“I’d be OK if there were never any more coal,” retiring Xcel Energy CEO Dick Kelly recently told the non-profit news site MinnPost.com.
Kelly, who’s apparently moving from Minnesota (where Xcel is based) to Colorado (where Xcel is the state’s largest electric utility), went on to question those in Congress denying the science behind global climate change and the need to move away from fossil fuels.
“I think the science is pretty solid. Maybe we haven’t communicated it well enough,” Kelly said. “But I think people do believe we need a change in the way we generate and use electricity. We’ve got to get off fossil fuels. The quicker the better.”
Counters MinnPost interviewer Don Shelby: “But, there are a lot of people in Congress who wouldn’t agree.” That pretty much describes the four Republicans who make up Colorado’s GOP majority in the House.
Kelly responds: “I know it. All they are worried about is the next two or six years when they run for reelection. They just keep kicking the can down the road.”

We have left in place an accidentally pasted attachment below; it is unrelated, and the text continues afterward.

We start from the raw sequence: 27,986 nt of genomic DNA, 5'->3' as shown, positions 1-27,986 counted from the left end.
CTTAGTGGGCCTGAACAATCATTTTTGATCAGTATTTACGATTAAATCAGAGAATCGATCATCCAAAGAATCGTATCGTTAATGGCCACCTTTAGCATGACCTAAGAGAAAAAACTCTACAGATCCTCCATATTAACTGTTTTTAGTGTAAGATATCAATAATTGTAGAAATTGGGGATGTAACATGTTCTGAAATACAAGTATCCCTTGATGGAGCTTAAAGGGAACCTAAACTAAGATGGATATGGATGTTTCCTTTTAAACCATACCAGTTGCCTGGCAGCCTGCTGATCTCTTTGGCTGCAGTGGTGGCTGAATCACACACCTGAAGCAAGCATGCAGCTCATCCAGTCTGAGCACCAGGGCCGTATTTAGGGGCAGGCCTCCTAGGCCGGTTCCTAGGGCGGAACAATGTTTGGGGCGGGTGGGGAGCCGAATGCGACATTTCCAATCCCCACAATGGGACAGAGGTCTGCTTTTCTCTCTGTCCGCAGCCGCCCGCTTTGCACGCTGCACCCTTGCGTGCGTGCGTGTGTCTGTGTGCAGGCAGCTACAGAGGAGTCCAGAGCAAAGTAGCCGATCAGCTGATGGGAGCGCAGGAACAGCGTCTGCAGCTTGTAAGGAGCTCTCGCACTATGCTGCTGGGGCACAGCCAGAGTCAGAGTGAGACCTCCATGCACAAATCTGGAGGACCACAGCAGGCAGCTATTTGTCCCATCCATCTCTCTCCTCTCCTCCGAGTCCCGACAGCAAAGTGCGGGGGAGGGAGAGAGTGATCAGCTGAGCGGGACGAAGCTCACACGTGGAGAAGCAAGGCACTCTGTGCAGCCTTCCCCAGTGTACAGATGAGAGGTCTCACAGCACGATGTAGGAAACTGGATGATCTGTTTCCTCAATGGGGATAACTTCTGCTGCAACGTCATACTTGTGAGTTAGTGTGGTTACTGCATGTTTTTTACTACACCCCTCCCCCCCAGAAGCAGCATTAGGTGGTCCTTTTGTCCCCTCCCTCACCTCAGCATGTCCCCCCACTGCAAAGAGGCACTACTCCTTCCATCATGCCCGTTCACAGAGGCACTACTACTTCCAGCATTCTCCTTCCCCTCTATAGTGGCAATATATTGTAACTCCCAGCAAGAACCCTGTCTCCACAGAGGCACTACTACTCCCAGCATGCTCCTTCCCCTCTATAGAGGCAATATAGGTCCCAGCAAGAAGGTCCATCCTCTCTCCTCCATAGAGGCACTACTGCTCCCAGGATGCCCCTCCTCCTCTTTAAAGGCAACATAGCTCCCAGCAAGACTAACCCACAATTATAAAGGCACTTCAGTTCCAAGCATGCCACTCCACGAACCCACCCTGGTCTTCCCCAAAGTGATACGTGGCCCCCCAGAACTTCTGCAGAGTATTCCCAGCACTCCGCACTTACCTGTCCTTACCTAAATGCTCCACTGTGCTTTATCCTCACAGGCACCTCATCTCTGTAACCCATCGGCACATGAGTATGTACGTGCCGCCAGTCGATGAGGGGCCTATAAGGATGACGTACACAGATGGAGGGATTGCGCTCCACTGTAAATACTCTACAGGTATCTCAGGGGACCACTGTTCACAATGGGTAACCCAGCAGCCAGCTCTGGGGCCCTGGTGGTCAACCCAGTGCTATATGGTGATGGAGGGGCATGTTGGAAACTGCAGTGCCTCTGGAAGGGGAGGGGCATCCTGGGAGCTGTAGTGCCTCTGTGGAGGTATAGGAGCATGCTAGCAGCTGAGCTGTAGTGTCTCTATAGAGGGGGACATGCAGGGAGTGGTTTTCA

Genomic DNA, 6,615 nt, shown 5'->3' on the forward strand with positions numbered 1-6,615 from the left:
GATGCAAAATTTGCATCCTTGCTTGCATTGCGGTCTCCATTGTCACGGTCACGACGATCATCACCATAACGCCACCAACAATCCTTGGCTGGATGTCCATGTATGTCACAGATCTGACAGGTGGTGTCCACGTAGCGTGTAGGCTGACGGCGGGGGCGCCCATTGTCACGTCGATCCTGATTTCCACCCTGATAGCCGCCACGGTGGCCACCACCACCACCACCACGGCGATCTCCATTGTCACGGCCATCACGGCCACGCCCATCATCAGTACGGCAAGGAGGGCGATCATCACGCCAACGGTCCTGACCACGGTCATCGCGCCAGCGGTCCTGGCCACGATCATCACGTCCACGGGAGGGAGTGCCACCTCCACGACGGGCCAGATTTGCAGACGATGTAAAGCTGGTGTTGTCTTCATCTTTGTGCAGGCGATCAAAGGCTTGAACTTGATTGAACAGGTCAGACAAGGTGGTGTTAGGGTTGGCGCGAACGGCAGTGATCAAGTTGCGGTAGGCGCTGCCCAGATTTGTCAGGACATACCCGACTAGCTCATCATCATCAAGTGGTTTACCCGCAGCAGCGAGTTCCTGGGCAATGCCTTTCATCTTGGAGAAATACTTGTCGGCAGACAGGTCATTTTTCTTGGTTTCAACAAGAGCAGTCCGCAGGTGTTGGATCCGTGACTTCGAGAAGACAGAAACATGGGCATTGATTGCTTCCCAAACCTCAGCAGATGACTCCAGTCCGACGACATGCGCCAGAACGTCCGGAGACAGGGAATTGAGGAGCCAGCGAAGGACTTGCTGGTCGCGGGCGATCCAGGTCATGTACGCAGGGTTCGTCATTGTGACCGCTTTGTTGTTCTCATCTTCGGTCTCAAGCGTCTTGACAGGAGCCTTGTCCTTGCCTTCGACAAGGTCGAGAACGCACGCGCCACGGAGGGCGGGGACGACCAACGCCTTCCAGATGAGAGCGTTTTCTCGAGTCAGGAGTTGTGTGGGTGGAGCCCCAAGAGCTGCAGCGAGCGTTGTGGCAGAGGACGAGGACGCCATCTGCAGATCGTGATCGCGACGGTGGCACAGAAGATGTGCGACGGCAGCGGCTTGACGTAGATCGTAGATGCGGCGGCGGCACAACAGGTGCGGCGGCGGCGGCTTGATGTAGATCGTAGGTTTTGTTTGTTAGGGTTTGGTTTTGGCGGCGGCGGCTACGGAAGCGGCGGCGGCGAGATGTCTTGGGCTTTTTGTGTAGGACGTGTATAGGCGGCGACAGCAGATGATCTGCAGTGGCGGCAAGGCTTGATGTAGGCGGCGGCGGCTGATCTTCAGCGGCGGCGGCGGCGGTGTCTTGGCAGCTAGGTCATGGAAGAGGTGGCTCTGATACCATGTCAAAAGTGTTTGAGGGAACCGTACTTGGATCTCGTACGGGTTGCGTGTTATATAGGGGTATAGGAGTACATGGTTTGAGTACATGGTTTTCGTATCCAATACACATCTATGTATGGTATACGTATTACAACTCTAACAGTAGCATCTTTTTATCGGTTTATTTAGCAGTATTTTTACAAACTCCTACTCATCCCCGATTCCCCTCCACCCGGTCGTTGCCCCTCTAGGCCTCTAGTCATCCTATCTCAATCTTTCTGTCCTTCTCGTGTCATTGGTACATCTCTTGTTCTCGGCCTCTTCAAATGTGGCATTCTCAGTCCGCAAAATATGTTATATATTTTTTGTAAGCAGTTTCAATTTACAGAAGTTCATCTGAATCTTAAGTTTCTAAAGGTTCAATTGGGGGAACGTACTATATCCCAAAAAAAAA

Critics in Colorado, however, say Kelly has engaged in some pretty solid can-kicking of his own, investing heavily in coal and not proceeding as quickly on alternative fuels as he could have.
True, Xcel is now the No. 1 utility in the nation for wind generation, recently procuring 200 proposed megawatts rejected by Boulder in a bid by Xcel to keep the city from forming its own municipal utility (something voters will decide in November). And Xcel is well ahead of the state-mandated target of 30 percent renewable energy generation by 2020 – one of the most aggressive renewable energy standards in the nation.
But on Kelly’s watch the utility invested more than $1 billion on the new Comanche 3 coal-fired power plant in Pueblo – slated to churn out electricity (and heat-trapping emissions) until the year 2069. Xcel has steadily raised rates to pay for Comanche 3.
The state’s largest and most ardently climate-change-denying rural electric co-op, the Intermountain Rural Electric Association (IREA), invested $366 million in Comanche 3, and one of the state’s most progressive co-ops, Holy Cross Energy, chipped in another $100 million.
Leslie Glustrom of Boulder-based Clean Energy Action put the outgoing Kelly interview “in the vein of ‘I can’t believe I ate the whole thing.’ Burritos are only $3 mistakes and the indigestion lasts for a day. Coal plants are $1 billion mistakes and the ‘indigestion’ lasts for decades.”